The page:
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Three federal air marshals accused of hiring prostitutes and recording at least one sexual encounter with a government-issued device are not representative of the Federal Air Marshal Service, the agency's head told lawmakers Thursday.
Director Roderick Allison told members of the House Oversight and Government Affairs Committee that the three men were suspended indefinitely without pay in mid-July, a few weeks after agency officials first learned about the incident. One of the men has since resigned, Allison said.
"Do I think we have a culture problem? No," Allison told lawmakers. "I think we have a handful of people who, again, think no one is looking and they can get away with stuff."
The investigation of the three men from the Chicago field office is ongoing and Allison told lawmakers he couldn't discuss the details of the case, other than to say it was discovered during a separate investigation.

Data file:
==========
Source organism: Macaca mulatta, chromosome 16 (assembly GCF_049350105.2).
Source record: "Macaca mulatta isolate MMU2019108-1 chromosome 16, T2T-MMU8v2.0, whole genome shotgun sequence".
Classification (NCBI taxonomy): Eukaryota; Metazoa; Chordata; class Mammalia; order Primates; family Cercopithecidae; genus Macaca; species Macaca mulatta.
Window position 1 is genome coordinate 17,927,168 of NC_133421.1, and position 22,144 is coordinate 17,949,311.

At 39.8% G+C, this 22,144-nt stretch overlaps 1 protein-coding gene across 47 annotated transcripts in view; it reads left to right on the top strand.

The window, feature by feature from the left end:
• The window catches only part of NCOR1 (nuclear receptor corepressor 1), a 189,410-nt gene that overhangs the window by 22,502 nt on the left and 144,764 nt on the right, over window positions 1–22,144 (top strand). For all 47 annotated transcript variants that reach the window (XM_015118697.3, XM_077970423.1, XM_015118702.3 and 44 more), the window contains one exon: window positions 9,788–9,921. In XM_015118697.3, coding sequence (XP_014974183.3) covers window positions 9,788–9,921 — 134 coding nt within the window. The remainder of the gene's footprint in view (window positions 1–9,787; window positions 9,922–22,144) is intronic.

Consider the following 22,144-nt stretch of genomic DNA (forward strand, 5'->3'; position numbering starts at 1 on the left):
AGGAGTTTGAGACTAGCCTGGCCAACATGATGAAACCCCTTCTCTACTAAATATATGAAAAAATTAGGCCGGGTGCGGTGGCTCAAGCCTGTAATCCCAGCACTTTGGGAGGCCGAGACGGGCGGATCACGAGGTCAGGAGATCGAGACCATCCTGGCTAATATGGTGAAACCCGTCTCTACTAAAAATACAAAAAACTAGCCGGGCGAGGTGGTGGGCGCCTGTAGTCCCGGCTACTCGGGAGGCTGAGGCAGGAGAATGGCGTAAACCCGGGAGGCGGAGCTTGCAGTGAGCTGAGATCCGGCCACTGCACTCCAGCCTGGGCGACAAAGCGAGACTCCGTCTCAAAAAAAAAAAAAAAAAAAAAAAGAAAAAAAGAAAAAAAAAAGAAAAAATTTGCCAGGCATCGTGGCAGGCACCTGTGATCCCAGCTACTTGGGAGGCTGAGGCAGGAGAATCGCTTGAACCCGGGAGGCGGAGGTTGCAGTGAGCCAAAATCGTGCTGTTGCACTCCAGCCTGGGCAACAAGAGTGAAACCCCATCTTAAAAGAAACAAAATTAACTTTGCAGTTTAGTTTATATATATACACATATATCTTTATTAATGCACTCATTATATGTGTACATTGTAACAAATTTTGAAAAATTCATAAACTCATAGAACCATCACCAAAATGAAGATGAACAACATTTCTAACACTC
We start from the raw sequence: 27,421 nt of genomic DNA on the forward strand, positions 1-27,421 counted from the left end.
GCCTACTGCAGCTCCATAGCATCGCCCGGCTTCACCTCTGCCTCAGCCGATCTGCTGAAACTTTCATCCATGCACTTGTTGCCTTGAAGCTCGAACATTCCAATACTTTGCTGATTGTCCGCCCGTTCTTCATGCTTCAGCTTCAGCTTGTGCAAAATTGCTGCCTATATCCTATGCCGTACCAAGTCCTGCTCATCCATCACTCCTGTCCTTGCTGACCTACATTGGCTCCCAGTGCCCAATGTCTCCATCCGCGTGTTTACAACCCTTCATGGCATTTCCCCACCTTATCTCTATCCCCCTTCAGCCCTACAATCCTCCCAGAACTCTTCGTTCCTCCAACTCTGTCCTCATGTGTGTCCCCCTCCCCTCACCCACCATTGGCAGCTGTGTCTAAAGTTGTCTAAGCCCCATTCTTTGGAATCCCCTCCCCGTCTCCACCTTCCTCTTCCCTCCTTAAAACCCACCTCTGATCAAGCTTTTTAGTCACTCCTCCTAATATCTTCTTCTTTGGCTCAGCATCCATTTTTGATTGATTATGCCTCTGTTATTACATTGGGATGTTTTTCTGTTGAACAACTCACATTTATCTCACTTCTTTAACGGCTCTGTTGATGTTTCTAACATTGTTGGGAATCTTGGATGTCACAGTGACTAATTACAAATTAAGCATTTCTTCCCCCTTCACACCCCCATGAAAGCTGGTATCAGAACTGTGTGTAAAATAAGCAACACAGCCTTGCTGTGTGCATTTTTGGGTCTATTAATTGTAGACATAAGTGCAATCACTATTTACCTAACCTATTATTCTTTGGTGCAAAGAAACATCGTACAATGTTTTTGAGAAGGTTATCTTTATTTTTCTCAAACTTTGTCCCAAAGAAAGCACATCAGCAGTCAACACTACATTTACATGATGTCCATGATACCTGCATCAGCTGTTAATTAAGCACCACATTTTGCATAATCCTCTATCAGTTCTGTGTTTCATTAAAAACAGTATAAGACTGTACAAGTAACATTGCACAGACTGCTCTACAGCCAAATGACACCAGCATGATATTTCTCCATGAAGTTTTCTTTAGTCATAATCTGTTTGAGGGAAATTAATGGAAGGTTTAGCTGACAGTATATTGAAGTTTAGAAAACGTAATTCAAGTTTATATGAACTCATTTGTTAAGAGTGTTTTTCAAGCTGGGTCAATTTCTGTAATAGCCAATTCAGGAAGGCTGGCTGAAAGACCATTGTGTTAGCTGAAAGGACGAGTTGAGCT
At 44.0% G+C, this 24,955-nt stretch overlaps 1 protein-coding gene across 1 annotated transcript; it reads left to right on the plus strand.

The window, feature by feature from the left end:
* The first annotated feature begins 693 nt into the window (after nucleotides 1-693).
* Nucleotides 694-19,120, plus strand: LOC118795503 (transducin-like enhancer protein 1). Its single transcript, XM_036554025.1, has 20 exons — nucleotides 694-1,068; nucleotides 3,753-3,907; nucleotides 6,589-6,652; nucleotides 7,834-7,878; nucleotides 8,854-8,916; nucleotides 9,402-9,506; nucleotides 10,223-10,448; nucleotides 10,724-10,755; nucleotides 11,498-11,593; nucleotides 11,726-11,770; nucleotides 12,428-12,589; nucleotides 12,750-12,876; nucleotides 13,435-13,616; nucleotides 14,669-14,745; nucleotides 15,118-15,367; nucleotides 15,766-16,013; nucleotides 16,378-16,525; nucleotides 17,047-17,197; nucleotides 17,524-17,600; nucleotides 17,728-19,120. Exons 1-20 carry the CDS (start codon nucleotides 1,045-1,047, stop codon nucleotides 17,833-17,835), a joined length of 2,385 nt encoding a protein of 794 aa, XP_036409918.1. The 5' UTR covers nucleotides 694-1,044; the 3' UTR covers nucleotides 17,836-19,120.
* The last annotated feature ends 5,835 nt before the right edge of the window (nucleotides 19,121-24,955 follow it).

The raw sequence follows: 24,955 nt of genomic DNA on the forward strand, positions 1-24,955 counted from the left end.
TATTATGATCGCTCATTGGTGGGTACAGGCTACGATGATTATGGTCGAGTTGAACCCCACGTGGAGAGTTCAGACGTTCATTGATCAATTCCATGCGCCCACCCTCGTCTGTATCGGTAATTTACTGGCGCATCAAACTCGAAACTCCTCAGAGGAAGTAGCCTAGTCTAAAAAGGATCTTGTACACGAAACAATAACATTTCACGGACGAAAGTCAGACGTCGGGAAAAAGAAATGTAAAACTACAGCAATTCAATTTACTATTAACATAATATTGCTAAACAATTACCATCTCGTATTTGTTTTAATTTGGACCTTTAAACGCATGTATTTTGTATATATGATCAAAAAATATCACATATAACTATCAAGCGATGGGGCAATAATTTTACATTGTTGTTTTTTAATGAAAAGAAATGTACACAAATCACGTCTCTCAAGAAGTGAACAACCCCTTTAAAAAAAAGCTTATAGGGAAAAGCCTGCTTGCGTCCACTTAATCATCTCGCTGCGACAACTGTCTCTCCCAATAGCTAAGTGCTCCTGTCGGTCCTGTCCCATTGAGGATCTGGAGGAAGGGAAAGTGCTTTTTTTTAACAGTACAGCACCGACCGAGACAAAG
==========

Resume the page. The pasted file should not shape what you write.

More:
Allison told committee Chairman Jason Chaffetz, R-Utah, that he'll make sure the two air marshals who have not left the agency are "shown the door."
"It's time for them to find another job and I am going to help them do that," Allison said.
Chaffetz described the allegations as "air marshals disguising themselves as pornography producers, hiring prostitutes and using their government phones ... to film sexual encounters," behavior that puts in jeopardy the work and reputation of other air marshals.
But he praised Allison's decision to quickly suspend the accused officers.
Allison testified that he did not believe the lurid allegations were a symptom of a larger problem within the Air Marshal Service while acknowledging that some employees have embarrassed the agency.
Lawmakers have focused their attention on questionable behavior by federal law enforcement officials since a 2012 prostitution scandal involving the Secret Service. The former head of the Drug Enforcement Administration also came under fire earlier this year amid allegations that drug agents attended sex parties with prostitutes while stationed overseas.
Former Attorney General Eric Holder advised Justice Department staff in April that it was against department policy to hire prostitutes, regardless of whether the practice was legal in a particular jurisdiction.